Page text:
In June 2020, a broad political coalition in the Danish parliament agreed on a legally binding national Climate Act.
By 2030, we will cut our emissions by 70 percent compared to 1990 levels – and no later than 2050, we will reach net-zero. This bold commitment places us at the very front of the global fight against climate change
Some may ask – why is a legally binding goal a top priority? After all, Denmark is only accountable for 0.1 percent of the global emissions.
We are pursuing these goals for two reasons:
First, we believe that we can most effectively make a difference in the global battle against the climate crisis if we can inspire other countries to follow our example. Moreover, Denmark aims to show a model for the world of how the clean energy transition can make us not only greener, but also more prosperous.
After all, we have done it before.
Since the 1990s, we have cut our greenhouse gas emissions by 40 percent. At the same time, our economy has grown roughly 65 percent.
Second, we believe that setting a bold goal will force us to innovate, to create new technologies, and to find new ways of working together. We continue to pursue and develop a wide range of tools and solutions to help us get there.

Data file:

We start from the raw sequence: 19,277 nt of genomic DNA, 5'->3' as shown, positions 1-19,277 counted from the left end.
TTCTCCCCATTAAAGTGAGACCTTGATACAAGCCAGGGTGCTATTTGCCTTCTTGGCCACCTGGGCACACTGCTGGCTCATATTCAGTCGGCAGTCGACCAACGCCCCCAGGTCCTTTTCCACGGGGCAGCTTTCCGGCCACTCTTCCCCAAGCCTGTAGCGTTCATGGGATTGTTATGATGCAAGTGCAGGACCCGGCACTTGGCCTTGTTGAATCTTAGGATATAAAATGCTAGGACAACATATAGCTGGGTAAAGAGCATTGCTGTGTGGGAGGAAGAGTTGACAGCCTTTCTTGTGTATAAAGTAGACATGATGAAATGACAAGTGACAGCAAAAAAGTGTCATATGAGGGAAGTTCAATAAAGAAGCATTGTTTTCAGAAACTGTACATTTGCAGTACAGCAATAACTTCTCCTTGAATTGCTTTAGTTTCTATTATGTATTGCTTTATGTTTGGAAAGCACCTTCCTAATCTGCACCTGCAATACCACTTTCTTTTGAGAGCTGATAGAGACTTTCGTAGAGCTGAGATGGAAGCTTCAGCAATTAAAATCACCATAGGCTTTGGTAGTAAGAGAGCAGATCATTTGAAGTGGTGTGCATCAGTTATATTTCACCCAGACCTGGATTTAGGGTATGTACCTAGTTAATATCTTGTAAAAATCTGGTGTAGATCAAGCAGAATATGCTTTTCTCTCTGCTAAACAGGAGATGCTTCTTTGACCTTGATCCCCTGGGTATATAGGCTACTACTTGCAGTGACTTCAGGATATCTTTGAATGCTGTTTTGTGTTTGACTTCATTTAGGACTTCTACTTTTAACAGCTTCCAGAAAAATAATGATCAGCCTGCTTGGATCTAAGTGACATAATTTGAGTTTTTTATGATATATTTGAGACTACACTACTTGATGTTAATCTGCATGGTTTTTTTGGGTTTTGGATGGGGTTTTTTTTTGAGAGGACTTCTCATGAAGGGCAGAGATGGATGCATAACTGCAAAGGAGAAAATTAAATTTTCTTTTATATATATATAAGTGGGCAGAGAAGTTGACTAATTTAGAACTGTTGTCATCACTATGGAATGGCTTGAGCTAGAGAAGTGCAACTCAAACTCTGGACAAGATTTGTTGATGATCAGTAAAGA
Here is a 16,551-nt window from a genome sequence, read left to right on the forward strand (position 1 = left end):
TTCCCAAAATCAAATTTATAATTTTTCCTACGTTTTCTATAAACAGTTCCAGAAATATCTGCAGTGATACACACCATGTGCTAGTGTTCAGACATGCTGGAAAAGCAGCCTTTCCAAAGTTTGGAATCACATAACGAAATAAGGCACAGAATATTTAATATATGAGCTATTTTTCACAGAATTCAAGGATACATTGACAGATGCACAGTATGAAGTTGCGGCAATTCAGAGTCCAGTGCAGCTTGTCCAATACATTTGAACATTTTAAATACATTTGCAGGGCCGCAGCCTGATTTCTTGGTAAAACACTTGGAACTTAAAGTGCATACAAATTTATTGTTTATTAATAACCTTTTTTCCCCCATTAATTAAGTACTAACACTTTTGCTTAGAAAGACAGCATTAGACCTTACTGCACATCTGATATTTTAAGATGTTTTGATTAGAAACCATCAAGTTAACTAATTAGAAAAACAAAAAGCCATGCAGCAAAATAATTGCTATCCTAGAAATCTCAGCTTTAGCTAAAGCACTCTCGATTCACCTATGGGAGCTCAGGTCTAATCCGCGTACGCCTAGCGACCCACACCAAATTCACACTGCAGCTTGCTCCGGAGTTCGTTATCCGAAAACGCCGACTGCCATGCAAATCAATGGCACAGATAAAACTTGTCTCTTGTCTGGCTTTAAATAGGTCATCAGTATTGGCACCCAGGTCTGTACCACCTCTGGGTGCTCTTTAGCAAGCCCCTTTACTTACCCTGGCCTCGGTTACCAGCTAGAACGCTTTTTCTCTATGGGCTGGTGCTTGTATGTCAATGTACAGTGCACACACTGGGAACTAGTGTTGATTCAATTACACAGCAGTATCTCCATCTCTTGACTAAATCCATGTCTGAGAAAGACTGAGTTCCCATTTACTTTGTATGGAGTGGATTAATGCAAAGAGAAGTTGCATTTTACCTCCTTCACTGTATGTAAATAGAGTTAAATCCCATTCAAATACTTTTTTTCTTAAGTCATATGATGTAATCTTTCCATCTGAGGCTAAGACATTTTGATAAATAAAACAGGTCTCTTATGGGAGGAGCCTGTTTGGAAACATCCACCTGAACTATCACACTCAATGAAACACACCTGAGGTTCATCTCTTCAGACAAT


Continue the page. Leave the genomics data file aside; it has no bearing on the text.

Denmark has come far in the green transition because we stand on a long history of listening to each other and finding solutions together.
Together, we are setting clear and ambitious climate targets.
And we are collaborating closely with partners across the private sector, as well as our citizens, to create a green transition that is not only profitable for our industry, but ensures that none of our communities are left behind.
As a government, we have introduced new thinking and innovation into our policy approach to ensure that our climate ambitions cut across the entire spectrum of our political priorities.
The Climate Act is not only a testament to the political unity on this issue; it ensures that climate considerations are taken into account of every major political decision in Denmark – from transportation to industry to agriculture.